Bitter rivals, the Washington Redskins and Dallas Cowboys, faced off Sunday night, opening their seasons with a bang.
There were many storylines heading into the season opener:
“The Mike Shanahan Era” begins in Washington.
How will Donovan McNabb’s transition from the Philadelphia Eagles to Washington go?
Are the Cowboys a legitimate Super Bowl contender in 2010?
What chapter will be written in the history of this classic rivalry?
The game was by no means a “barn burner," but it did live up to the hype of the rivalry as it came right down to the wire.
Here are five things we learned from the matchup.
The Dallas Cowboys are many experts' pick to be the NFC representative in the Super Bowl this season. If that is going to happen, the Cowboys will need to sure up their offensive line.
In their matchup with the Washington Redskins, the Cowboys were called for 12 penalties for 91 yards. This number was their most penalties since Oct 11th of last season, in which they won an overtime game against Kansas City. In that contest the Cowboys committed 13 penalties for a total of 90 yards.
Most of the penalties Sunday night came from the Cowboys offensive line.
Coming into this season, the offensive line was one of the big question marks on the team's roster, and was one of the questions that had analysts and experts worried.
It definitely proved to be a problem.
The easiest individual to target on the line: Alex Barron.
Barron was brought over from St. Louis to help out the Cowboys' thin offensive line. He proved to do anything but help Sunday night.
The Cowboys may as well have installed a turn-style at the right tackle position of their line. Alex Barron had a horrendous display of offensive line play against the Washington Redskins. The worst display came on the last play of the game.
The Cowboys were down six points on the last play of the game. Tony Romo went back to pass, scrambled, nearly stumbled to the ground but stayed up, and continued to scramble. Romo finally found Roy Williams, wide open in the end zone, and delivered a 13-yard, game-winning touchdown pass. The stadium grew quiet and Cowboy teammates began celebration.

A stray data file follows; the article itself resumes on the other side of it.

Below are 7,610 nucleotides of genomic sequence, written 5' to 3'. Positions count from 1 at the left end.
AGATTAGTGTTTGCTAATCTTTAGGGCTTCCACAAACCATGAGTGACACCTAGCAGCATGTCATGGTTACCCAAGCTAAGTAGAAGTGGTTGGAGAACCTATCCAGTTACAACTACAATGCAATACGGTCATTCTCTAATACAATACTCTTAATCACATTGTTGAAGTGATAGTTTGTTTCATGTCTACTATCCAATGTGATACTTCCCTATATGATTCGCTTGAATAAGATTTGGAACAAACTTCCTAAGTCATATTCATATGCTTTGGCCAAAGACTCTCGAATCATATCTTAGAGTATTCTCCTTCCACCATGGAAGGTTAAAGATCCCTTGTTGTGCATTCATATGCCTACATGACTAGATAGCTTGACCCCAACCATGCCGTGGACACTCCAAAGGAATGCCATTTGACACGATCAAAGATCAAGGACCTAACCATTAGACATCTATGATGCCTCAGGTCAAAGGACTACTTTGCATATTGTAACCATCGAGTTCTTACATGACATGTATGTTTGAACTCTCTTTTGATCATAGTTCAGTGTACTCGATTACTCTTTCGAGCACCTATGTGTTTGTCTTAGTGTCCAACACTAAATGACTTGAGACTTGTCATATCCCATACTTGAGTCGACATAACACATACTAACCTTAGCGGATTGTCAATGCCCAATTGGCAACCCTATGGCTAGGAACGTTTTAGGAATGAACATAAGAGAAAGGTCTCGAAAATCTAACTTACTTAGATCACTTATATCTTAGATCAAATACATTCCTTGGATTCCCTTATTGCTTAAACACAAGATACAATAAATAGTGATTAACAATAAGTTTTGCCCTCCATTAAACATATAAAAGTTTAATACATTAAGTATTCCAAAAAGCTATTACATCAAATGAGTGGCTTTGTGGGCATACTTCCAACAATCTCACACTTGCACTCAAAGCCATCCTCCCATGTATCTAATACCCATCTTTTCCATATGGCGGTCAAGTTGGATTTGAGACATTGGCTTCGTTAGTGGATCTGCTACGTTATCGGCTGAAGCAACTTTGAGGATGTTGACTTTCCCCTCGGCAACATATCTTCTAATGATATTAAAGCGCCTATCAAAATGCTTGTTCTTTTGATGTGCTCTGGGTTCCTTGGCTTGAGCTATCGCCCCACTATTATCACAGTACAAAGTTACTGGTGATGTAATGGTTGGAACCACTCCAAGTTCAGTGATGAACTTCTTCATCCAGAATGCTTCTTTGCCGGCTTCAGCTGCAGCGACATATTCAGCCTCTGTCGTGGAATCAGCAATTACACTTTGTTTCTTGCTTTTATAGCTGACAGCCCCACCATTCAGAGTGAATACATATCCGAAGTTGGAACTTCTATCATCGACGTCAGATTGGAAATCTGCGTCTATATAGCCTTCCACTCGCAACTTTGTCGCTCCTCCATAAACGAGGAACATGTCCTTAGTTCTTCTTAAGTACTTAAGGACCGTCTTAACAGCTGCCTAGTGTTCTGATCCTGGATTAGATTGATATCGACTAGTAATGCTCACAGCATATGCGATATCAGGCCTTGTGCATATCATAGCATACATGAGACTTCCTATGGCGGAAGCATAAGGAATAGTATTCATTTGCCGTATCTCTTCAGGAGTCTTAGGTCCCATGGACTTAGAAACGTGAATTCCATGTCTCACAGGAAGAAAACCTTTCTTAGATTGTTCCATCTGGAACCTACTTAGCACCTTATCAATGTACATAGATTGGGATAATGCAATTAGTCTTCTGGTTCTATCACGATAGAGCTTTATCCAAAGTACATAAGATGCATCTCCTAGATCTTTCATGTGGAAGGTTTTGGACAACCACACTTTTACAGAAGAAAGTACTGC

But there on the field lay a little yellow flag, which would have big implications to the ending of the game.
The call was a holding penalty on Alex Barron. As a result the game was over, and the Cowboys had lost.
This was what Redskins' defensive lineman Albert Haynesworth spent most of Sunday night doing: watching.
He didn't care for much for the view.
The saga continued between Albert Haynesworth and head coach Mike Shanahan. Haynesworth showed plenty of disapproval when being subbed in-and-out of the game so frequently. The minute Haynesworth reached the sidelines he showed his discontent, multiple times.
Haynesworth was also criticized for standing off all alone on the sidelines, not sitting with the rest of the defensive line as they looked over plays and discussed game strategy. There are some, however, who say when Haynesworth was seen alone, it was not the lineman discussing gameplan, but rather the corners.
Either way, the controversy with the “$100 million man” continues to be an issue.
Currently, the word is still that the Redskins will be shopping for a deal and seeking out a new home for their disgruntled investment.
One of the biggest head scratchers of the game came on the last play of the first half.
Just before halftime, the Cowboys found themselves on their own 30-yard line with 27 seconds remaining. Typically, in a close game with nothing to lose, it is common to see the team simply take a knee and head to halftime.
Coach Wade Phillips apparently had other ideas.
With four seconds left before halftime, Romo snapped the ball and threw a short dump off to Tashard Choice, who then was stripped of the ball by Redskins' cornerback Deangelo Hall. Hall got a friendly bounce, scooped up the ball, and did his best Deion Sanders imitation as he high-stepped into the endzone.
Hard to defend or justify Wade Phillip’s decision here; you have to take a knee.
This is a Redskins' team that lost all six of its division games last season, but started off 2010 with a bang defeating the hated Dallas Cowboys in wild fashion.
The NFC East is always considered to be one of the most competitive and evenly matched divisions in all of football.
The 2010-11 season shouldn't be the year that breaks the trend.
The Washington Redskins, Dallas Cowboys, New York Giants, and Philadelphia Eagles should all compete well this season, giving one another grief all year long.
Mike Shanahan always known for his running scheme during his days in Denver. Seemed to be able to plug any running back into the system and watch the yards pile up. Many figured it would be a "match made in heaven" with Shanahan reuniting with running back Clinton Portis, who Shanahan had coached in Denver during Portis' breakout years.
McNabb completed just 15 passes for 171 yards, but threw the ball 32 times! It will likely be a matter of time before McNabb his receivers get in sync and really begin to put up some points. With McNabb's cannon arm and Santana Moss' speed, look for a lot of deep strikes this season.
Another favorite target of McNabb's during his time in Philadelphia was his tight end. Now in Washington, McNabb will be able to continue to target the tight end with Pro Bowler Chris Cooley running routes.